How – and How not – to Vaccinate the Whole World

How – and How not – to Vaccinate the Whole World
(AP Photo/Channi Anand)
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The development of Covid-19 vaccines happened with impressive speed. But to end the pandemic, it's not enough just to have invented them. The shots also have to be manufactured, shipped, stored, and injected into arms around the world.

With an assortment of vaccines now proven safe and effective, global leaders are turning to these challenges. In the race to get the world inoculated, though, some bad ideas are gaining traction.

Chief among them is an effort, spearheaded by the governments of India and South Africa, to strip patent protections from Covid-19 vaccines. The two countries petitioned the World Trade Organization to make this change back in October – and have now recruited dozens of other countries to their way of thinking. Even the United States is considering throwing its support behind this effort.

Some proponents no doubt have their hearts in the right place – they claim that gutting standard intellectual property protections would speed up global vaccine distribution.

But there's no evidence to support this claim, and plenty to suggest that nixing patents would simply kill off future medical innovation. There are better policies the United States can pursue to improve worldwide access to shots.

The problem with the patent waiver is that, while the challenges to vaccine distribution are many, they have nothing to do with intellectual property.

For instance, most of the world's vaccine manufacturers are already operating at maximum capacity. Ramping up further would require new construction, equipment, raw materials, and trained staff. It can't happen overnight.

There are also significant logistical hurdles. Some vaccines can only be shipped and stored at very low temperatures, which requires infrastructure that many developing countries don't have in sufficient amounts. Some require two doses, a barrier for patients who live far from clinics. And some health care systems lack appropriate software or enough trained personnel.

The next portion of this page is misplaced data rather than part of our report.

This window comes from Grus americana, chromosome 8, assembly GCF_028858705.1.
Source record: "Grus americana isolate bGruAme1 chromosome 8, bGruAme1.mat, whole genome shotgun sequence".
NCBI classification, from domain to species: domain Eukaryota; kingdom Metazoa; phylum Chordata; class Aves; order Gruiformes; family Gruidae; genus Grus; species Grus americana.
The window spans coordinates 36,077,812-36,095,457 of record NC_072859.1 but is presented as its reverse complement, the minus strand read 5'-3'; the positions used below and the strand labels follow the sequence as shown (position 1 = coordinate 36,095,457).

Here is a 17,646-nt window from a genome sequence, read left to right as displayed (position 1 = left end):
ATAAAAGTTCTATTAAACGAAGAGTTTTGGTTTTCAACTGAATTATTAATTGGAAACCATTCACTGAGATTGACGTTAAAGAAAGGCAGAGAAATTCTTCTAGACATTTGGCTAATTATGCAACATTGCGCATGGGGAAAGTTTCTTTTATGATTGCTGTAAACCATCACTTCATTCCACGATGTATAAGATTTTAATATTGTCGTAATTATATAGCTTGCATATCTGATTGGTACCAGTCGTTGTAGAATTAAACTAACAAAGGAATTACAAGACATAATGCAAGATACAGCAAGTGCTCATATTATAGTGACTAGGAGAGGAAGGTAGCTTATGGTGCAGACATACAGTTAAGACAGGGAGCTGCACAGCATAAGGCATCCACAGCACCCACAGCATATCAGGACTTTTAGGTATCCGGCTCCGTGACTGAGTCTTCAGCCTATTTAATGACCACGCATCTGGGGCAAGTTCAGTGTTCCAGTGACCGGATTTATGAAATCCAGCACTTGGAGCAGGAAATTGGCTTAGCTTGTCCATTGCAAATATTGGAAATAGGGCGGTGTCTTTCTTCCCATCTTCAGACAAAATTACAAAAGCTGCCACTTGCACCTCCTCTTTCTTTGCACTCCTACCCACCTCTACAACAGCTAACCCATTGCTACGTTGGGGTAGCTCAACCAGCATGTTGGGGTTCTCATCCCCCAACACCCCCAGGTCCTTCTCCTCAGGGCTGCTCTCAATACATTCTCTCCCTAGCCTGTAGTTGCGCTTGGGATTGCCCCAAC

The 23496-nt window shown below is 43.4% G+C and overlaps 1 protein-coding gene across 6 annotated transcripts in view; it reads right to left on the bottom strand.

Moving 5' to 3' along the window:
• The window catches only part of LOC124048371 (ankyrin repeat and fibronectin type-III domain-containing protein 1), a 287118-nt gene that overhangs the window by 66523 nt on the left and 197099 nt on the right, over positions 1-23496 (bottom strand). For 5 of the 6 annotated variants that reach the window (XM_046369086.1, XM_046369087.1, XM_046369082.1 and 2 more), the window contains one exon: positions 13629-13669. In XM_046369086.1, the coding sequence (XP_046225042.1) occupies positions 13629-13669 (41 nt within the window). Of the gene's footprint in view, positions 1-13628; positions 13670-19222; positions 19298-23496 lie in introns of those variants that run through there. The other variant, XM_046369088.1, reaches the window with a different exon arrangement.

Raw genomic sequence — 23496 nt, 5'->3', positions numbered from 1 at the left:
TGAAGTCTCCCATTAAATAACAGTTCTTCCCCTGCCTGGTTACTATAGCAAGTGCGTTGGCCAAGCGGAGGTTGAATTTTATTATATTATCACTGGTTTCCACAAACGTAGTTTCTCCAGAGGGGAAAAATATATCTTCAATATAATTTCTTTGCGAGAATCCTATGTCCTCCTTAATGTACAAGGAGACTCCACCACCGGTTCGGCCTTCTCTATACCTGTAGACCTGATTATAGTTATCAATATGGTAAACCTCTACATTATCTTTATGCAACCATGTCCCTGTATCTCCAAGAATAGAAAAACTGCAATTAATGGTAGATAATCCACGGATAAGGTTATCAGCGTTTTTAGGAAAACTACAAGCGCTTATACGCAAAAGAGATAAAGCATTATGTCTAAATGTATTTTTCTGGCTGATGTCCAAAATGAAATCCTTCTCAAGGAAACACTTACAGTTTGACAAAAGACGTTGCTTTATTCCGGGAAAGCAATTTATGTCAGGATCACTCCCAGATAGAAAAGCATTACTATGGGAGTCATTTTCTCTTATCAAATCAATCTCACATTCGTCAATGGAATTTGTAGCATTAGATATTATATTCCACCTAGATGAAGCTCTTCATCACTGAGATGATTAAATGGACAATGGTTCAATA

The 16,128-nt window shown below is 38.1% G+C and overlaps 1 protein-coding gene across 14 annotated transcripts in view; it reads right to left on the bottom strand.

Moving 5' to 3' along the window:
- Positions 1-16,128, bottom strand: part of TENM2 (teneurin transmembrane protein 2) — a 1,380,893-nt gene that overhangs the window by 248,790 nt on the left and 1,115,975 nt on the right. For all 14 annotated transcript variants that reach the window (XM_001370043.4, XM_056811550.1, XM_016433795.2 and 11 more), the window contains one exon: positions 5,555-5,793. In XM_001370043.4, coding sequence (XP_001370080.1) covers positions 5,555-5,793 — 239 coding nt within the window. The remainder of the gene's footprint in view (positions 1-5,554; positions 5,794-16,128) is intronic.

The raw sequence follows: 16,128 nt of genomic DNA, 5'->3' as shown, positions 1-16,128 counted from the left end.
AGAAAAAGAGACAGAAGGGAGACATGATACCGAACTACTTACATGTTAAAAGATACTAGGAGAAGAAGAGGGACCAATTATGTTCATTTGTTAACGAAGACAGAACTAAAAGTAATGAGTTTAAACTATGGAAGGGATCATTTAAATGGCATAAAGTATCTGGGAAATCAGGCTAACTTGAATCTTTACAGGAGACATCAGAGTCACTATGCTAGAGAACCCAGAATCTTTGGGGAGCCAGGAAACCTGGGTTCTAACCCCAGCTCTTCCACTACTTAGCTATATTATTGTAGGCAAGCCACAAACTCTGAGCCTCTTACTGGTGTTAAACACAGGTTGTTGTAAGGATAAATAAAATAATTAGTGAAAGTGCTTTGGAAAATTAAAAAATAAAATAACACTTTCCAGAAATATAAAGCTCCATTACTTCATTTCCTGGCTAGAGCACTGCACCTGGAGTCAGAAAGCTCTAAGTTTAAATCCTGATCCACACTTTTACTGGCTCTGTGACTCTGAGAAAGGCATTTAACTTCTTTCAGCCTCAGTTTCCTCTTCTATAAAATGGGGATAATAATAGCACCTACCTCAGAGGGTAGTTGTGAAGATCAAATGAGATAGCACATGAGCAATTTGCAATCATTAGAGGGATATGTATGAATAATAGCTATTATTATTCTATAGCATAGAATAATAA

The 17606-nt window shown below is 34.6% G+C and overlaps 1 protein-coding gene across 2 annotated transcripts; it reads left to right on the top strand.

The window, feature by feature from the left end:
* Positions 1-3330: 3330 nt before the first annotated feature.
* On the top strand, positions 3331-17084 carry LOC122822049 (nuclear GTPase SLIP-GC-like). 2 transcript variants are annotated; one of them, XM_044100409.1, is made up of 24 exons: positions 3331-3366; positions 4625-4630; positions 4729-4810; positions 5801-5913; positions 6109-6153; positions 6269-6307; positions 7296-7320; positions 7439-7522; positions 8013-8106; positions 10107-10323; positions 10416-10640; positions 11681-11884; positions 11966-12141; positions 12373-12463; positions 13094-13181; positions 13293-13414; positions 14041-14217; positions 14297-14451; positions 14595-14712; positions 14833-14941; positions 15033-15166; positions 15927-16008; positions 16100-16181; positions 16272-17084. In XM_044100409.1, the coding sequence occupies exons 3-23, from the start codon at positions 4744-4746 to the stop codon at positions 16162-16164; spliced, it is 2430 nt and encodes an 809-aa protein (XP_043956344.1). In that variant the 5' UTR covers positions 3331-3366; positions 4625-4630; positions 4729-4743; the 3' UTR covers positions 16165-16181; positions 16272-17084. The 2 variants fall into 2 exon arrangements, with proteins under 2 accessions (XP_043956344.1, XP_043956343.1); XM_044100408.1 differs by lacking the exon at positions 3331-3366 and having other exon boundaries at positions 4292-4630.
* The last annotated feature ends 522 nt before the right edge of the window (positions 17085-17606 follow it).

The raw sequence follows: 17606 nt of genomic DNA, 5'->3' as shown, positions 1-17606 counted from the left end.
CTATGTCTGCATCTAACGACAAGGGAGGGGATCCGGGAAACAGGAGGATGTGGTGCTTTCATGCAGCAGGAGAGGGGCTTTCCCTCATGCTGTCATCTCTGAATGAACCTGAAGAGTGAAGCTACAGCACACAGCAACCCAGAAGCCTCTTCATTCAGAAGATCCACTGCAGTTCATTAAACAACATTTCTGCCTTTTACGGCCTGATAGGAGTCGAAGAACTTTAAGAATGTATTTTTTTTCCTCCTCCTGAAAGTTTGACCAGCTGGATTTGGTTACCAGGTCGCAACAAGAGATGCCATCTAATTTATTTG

Forcing vaccine developers to share their technology, intellectual property, and know-how with no strings attached, as the waiver would require, wouldn't solve any of these problems.

It would, on the other hand, discourage new drug research. It costs billions of dollars in private investment to bring a single new medicine to market. The process typically takes years, and most would-be products fall out along the way. By giving companies a period of time to recoup expenditures, intellectual property rights ensure continued investment in drug development. We need that financing to find new treatments, both for the diseases we know well and the inevitable next novel virus.

The United States has committed $4 billion to COVAX, the alliance to distribute vaccines to low- and middle-income countries. And it is home to companies that created several of the leading Covid-19 inoculations. But it can still do more to ensure that vaccines get distributed quickly and fairly around the world.

In particular, health authorities and political leaders need to recognize that not all safe, effective Covid-19 vaccines are the same. What works best in big-city North America may not be appropriate everywhere.

For instance, the U.S.-approved Johnson & Johnson shot requires only a single dose, a boon for patients who can't get to a clinic more than once. Akston Biosciences is pioneering a vaccine that can be stored for a month at 95 degrees Fahrenheit – ideal for hot climates. Altimmune and the University of Alabama, meanwhile, are working on a vaccine that can be self-administered as a nasal spray.

In short, science itself is overcoming current problems with distribution. The government can help by supporting the different Covid-19 vaccines coming online, through funding and regulatory approvals.

Doing so would help ensure that the right vaccines get to the places where they're most needed. At the same time, it would have the opposite effect of the WTO proposal. Whereas a patent waiver would cause disinvestment in drug research, providing support for a variety of alternative vaccines would help achieve what everyone really wants: Global herd immunity to lead us out of the pandemic.

Peter J. Pitts, a former Food and Drug Administration associate commissioner, is president of the Center for Medicine in the Public Interest.

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